»  May 13, 2009


Mayday: In addition to anniversaries of the science-fiction convention I put together and the time I watched a building in Portland blow up (well, down, at least), this May is the anniversary of the end of the last job I held, at a company called Reality Engineering.

Back in October 2005 I got hired for what I called The Last Director Job In Portland, just before heading off to that year's MAX conference in Anaheim.

I'd started looking for a steady gig because even that far back work at the bottom of the multimedia tank had started to get pretty spotty, for whatever reasons, and the year-and-a-half of steady employment I received from Reality helped get us back on our feet after effects of the dot.com implosion combined with my little brush with death.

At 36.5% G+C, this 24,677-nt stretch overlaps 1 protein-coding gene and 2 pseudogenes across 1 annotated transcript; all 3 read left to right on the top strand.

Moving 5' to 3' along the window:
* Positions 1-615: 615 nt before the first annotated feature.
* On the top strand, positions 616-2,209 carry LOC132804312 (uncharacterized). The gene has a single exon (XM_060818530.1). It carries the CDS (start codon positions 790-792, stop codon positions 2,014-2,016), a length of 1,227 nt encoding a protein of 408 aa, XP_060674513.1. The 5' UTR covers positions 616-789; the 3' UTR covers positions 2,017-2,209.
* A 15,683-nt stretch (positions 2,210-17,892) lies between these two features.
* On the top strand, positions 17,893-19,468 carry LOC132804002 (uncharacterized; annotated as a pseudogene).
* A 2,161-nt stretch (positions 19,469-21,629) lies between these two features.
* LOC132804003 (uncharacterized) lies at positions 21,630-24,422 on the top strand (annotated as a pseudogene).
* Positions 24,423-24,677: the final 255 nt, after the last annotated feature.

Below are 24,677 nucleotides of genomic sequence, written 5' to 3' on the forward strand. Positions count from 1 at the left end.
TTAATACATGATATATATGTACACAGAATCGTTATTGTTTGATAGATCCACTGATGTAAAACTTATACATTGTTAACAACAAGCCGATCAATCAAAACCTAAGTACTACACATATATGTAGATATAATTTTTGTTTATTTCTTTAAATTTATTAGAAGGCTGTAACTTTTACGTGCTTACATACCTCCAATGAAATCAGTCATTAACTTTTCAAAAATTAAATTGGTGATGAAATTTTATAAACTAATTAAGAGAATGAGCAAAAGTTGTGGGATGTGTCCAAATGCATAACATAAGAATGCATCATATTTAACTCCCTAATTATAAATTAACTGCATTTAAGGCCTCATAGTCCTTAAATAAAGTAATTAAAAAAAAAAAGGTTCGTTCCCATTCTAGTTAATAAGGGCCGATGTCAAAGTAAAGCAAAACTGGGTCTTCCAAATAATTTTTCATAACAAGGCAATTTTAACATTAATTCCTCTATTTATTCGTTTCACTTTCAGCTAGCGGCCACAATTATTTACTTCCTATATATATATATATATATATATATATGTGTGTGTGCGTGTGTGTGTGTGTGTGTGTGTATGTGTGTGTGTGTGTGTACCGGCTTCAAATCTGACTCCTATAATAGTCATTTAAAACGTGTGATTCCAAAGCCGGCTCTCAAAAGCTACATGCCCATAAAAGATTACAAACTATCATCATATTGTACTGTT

But it's been two years since that ended. Incoming projects (Director, Flash, or whatever) have been even less frequent than they were four years ago. Resumes and project inquiries have gone out steadily since I was laid off with nary an answer. A couple of the projects that came to me from previous contacts fell through, and one client still owes me thousands of dollars for work I did more than a year ago.